Against all racist prejudices, an impressive text just written by Arno Stern :

In 1950, my Thursday Academy was located in the attractive district of Saint-Germain-des-Prés, and 150 children came there every week. It was a daily flood of images, a torrent of enthusiasm among those who let them emanate from them. I was the initiator and the available witness, without preconceived ideas, open to incessant discovery.

All the children represented the same things. I made an inventory of them, it was the first stage of an incessant revelation. I looked for the reason, and I began by thinking: all these children, whether they came from Germany, Italy, Switzerland, or Greece… have grown up in cities where they are surrounded by the same things. So was it what they have in common that defined this repertoire that I had detected?

But I came to think: Not all children are city dwellers, not all are surrounded by the same things. I was thinking of the nomads in the desert, the inhabitants of the virgin forest. Would they represent the same objects? No one could answer me. Because no one had asked this question.

My study of Trace continued. I discovered all its components and mechanisms. Then I had to discover one of the fundamental characteristics of this manifestation that I was witnessing: its multiple character: the existence, under the layer of Image Objects, of the layer of Traces. Making an inventory of them and determining their role does not mean interpreting them, but it does reveal their originality.

The components of the Formulation are inexhaustible. Their tracings – whether they are uncovered, as in a small child and also in an adult, or wrapped in Image Objects, as in an older child, are imposed as soon as the person has regenerated his Spontaneity. Spontaneity was preserved in the children I later met in the faraway lands I visited, with a knowledge that determined my attitude.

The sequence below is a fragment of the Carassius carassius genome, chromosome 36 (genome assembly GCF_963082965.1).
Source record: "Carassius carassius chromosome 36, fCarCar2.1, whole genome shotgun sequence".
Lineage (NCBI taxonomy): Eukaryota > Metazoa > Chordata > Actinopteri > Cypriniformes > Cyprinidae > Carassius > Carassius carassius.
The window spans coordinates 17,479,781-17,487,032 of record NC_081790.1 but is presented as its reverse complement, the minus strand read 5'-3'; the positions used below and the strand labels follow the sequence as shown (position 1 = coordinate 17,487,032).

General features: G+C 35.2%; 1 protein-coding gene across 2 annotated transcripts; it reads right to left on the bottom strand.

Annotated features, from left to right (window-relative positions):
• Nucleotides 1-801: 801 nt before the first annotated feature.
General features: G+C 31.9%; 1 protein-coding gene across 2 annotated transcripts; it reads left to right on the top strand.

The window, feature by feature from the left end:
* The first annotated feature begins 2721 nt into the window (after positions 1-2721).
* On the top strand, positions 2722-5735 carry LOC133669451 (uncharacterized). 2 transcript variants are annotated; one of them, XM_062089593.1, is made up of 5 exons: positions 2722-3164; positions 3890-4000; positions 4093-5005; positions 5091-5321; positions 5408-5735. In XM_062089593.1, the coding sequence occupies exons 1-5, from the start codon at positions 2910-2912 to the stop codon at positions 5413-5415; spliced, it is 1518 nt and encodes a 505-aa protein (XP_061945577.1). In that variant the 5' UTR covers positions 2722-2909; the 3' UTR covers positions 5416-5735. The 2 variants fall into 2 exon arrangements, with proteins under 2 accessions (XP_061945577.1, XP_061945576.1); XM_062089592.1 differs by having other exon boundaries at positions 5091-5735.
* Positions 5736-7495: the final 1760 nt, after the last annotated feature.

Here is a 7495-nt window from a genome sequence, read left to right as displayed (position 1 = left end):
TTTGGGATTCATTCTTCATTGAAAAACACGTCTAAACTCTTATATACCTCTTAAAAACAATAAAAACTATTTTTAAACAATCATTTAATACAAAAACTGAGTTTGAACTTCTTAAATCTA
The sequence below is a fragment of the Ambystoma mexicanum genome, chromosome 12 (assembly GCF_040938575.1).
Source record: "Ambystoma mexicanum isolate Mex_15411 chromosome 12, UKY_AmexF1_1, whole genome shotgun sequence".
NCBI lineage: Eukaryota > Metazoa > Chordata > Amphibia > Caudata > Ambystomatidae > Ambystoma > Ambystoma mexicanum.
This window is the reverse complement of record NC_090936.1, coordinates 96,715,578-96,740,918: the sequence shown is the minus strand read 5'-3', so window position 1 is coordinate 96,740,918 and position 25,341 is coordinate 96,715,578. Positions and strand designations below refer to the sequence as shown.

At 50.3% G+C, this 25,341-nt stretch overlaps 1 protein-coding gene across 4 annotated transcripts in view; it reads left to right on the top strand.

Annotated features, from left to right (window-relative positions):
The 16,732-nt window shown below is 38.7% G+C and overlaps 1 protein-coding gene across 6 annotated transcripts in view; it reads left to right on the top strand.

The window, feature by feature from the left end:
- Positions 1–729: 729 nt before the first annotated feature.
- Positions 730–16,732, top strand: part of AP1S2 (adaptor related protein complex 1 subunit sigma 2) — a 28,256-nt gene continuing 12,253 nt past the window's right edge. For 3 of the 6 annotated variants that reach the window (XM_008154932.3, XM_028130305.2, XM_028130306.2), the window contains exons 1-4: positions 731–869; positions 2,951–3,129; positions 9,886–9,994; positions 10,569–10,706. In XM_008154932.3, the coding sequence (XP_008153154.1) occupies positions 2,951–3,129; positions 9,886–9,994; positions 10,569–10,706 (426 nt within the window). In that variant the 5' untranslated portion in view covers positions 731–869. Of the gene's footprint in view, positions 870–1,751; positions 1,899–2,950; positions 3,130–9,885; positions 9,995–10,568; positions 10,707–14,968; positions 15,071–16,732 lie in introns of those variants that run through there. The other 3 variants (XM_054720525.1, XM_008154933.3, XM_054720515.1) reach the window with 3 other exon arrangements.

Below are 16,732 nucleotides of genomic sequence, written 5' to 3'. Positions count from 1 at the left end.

I went all over the world, in deserts, in virgin forest, in high altitude regions, among the last populations that had been preserved from schooling, having kept their traditions, a hereditary culture determining their traditional way of life.

I had nothing to explain. I set up the Table-Pallet, I put down, next to it, a pile of paper sheets that I had brought in my suitcase. No one was surprised; no one hesitated. They took a brush and drew. And this gesture was perfect, even though they were crouching to do it. In the rainforest in Peru, I had the opportunity to fix the leaves to the bamboo walls of my habitat. In Niger, the leaves were fixed to an earthen wall, into which it was easy to drive my safety pins. In the photographs that captured this adventure, with the Table-Pallet in the foreground and the busy children in front of their leaves, it looks like a scene in the Closlieu.

Tirelessly, they painted every day, and at other times I distributed small sheets and they drew with ballpoint pens, sitting in my habitat; and the piles of their drawings grew in front of each one, and I collected them in the pockets with their names and dates on them.

I was as sad as they were when, after a week, they came to pick me up. The game shouldn’t have stopped and after a week in a Fulani hamlet in Niger I was able to return to that village and allow a few more days of adventure before leaving the country.

I’ve made similar trips to various regions. I would have liked them to be extended and not limited to a passing adventure. But as they took place, they prove the universality of the Formulation, beyond all cultural differences.

In this way, something fundamental is demonstrated: this trace, which emanates from the depths of the being, expresses the human foundation: the adventure of its formation and development, before its adaptation to the environmental conditions that shape its culture, is absolutely the same, in all humans, whatever their origin, the living conditions in their environment. This impressive universality erases all the usual positions, which are based on a scale of acculturation of which we would be the summit and from which results either a definitive contempt or a generous consideration.

Without having foreseen these social, even political consequences, the Semiology of Expression allows us to demonstrate in a spectacular way the universality of Formulation.

On my return from New Guinea, my wife and I went to meet Albert Jacquard, director of the National Institute of Demographic Studies. I showed him some documents from my travels, and he exclaimed: “You bring the only tangible proof that there aren’t more human races”

(c) Arno Stern, July 2020

Translated with (free version)

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